Art Time Capsule for the Future

I was looking at Robert Smithson’s Yucatan mirrors. I started thinking about buried or hidden art, and how it might be rediscovered by future art archeologists.

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It brings to mind pyramids lost to time and much later discovered, also in the Yucatan.

It is easy enough to hide something. But more difficult for it to stay hidden, especially over time. And given our relentless development of every square inch of everything, difficult indeed.

And would whatever you hid be worth the trouble of finding in the future? That’s an open question of course. If you are Robert Smithson or the unnamed Yucatan builders, perhaps. But for the rest of us?

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So assuming that you chose a good hiding place and that that future generations were interested in finding your surprise, how would you keep the location secret? How do you prepare an information time capsule?  I started thinking about encryption.

Symmetric_key_encryption.svgBear with me while I explain the very basics of cryptography. We’re going to try to frame modern encryption as a way to securely wrap up a message to the future.

Your computer uses encryption to keep your information safe and private. That means it turns data such as your credit number into unreadably garbled text such as 243c33914a7bbe0d0ff7f9765d9b9 before sending it over the internet. The original plain text and a secret key are run through some encryption algorithm. The effectiveness of the encryption depends on the strength of the algorithm and the length of the key used.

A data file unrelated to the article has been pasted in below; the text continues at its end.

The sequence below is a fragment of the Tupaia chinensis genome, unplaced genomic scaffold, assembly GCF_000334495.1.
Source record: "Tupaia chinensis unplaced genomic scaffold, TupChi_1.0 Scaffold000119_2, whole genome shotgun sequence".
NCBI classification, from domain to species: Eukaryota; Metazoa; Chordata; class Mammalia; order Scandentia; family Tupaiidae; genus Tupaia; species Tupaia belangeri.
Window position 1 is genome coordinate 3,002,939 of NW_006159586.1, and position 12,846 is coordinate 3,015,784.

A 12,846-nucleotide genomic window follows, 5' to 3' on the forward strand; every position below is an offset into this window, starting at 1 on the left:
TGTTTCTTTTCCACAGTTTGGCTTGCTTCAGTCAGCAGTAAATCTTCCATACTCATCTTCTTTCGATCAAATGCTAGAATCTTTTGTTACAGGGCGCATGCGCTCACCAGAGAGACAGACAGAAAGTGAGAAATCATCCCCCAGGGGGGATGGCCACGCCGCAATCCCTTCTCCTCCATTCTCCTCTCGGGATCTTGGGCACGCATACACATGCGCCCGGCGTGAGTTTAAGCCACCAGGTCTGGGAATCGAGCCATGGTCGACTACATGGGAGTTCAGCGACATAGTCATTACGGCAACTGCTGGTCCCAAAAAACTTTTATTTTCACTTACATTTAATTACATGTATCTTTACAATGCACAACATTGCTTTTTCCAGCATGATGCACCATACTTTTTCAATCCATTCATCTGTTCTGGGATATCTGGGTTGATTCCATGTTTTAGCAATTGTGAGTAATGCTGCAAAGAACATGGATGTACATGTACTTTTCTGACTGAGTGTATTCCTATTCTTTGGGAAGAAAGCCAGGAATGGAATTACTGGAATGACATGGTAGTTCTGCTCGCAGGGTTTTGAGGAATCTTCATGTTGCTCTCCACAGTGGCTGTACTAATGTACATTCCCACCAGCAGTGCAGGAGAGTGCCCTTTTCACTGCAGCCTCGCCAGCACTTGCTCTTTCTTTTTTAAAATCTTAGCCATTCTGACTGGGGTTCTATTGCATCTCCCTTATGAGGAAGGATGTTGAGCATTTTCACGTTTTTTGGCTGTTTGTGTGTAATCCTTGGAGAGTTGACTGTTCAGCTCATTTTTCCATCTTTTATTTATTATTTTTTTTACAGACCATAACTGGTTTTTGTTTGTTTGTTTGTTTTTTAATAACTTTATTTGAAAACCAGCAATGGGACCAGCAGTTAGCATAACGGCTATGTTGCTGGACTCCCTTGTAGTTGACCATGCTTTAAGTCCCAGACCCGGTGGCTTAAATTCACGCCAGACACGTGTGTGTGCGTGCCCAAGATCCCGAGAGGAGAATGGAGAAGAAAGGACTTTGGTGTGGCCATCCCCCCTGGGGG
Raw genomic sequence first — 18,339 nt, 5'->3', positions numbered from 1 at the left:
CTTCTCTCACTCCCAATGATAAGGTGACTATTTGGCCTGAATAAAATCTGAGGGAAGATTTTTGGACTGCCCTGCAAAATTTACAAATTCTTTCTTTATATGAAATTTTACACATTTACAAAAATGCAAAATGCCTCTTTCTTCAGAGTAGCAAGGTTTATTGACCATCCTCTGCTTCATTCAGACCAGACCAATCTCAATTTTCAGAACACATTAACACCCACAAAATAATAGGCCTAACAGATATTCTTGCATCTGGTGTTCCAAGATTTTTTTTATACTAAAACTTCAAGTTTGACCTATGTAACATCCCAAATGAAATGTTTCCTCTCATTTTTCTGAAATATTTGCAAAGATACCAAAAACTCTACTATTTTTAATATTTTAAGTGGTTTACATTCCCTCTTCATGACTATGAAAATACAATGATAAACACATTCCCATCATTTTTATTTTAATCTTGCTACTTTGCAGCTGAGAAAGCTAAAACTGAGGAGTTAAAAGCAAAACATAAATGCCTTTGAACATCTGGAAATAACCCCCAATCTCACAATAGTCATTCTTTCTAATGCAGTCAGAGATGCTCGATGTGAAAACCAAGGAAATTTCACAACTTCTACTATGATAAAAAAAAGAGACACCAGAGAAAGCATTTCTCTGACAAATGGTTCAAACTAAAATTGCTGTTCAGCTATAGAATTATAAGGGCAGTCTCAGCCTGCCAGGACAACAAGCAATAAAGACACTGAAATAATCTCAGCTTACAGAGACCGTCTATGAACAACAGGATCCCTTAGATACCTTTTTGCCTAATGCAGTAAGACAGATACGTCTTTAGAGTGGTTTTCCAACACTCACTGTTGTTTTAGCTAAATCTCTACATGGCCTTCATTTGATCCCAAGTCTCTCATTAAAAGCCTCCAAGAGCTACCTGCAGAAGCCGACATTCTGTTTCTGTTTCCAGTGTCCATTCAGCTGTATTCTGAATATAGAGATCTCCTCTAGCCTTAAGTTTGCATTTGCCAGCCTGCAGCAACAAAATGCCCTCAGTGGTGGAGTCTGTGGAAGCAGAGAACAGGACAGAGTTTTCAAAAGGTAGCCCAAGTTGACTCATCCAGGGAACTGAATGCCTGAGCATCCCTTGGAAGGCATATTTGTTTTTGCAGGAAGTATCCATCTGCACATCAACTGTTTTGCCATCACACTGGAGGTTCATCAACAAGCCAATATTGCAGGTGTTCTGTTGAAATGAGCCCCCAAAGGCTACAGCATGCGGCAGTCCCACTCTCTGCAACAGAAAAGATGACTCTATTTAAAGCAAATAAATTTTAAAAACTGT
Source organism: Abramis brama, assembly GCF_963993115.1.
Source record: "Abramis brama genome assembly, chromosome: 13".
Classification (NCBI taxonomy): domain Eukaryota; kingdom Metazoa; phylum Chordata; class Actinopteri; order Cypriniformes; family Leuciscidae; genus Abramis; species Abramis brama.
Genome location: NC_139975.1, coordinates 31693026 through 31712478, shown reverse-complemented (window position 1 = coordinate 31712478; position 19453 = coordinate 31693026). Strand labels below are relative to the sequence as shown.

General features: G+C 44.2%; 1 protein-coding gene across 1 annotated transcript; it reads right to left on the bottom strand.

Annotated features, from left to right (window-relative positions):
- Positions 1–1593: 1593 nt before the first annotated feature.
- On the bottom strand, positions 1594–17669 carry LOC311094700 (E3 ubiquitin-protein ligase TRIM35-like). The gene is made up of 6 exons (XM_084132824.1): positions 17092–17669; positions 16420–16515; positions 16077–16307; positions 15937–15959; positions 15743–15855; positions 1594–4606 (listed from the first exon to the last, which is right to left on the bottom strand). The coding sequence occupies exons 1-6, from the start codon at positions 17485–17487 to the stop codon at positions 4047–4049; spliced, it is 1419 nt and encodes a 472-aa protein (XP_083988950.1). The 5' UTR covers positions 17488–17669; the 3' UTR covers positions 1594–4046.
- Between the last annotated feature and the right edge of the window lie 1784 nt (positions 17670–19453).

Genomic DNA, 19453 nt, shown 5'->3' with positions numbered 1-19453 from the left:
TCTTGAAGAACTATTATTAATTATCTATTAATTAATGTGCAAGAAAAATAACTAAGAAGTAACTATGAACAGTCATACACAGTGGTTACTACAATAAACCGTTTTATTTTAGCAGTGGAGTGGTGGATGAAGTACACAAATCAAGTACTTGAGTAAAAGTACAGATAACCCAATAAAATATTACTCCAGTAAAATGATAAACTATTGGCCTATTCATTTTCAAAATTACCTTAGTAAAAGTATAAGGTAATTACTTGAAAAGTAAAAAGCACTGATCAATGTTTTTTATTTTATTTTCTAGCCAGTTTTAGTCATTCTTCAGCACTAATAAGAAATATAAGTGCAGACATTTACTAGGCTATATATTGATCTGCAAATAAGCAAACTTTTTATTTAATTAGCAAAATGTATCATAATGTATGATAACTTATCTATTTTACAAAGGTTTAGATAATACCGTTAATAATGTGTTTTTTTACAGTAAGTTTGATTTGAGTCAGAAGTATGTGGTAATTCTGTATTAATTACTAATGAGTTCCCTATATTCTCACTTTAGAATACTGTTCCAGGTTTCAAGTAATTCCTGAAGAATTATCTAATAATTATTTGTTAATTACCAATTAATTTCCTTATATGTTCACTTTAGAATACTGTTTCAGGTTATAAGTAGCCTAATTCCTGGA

While different methods of encryption may have weaknesses that make them easier to crack, at worst case an attacker may just attempt to guess the key. The process of methodically running through all the possible keys is called a brute-force keyspace search.

An example: If you knew what algorithm I used and I told you that I encrypted a sentence with a single Latin letter key, you’d immediately see that it would take you at most 26 tries to crack my code. (You’d know you’d guessed correctly when intelligible words emerged at the end of the process.) If I told you I’d used two Latin letters, at the worst case it would take you 26 x 26, or 676 tries. As the key size increases, so do the possible number of combinations. 676 tries might take you a while by hand, but it would take a computer no time at all.

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An aside: Keys are not the same as passwords. To prevent it from being guessed, keys need to be truly random and contain enough disorder in their bit patterns. When a password or passphrase is used as an encryption key, randomness (in the form of a random number called a “salt”) is added and it is stretched or compressed to the right length.

Fun fact: When choosing a password, length is the only thing that influences password strength (so says a 2011 Carnegie-Mellon study that has since been confirmed). So all your fancy 133t substitutions and funky punctuation characters don’t really matter, because your 8 character password can be cracked in under a day.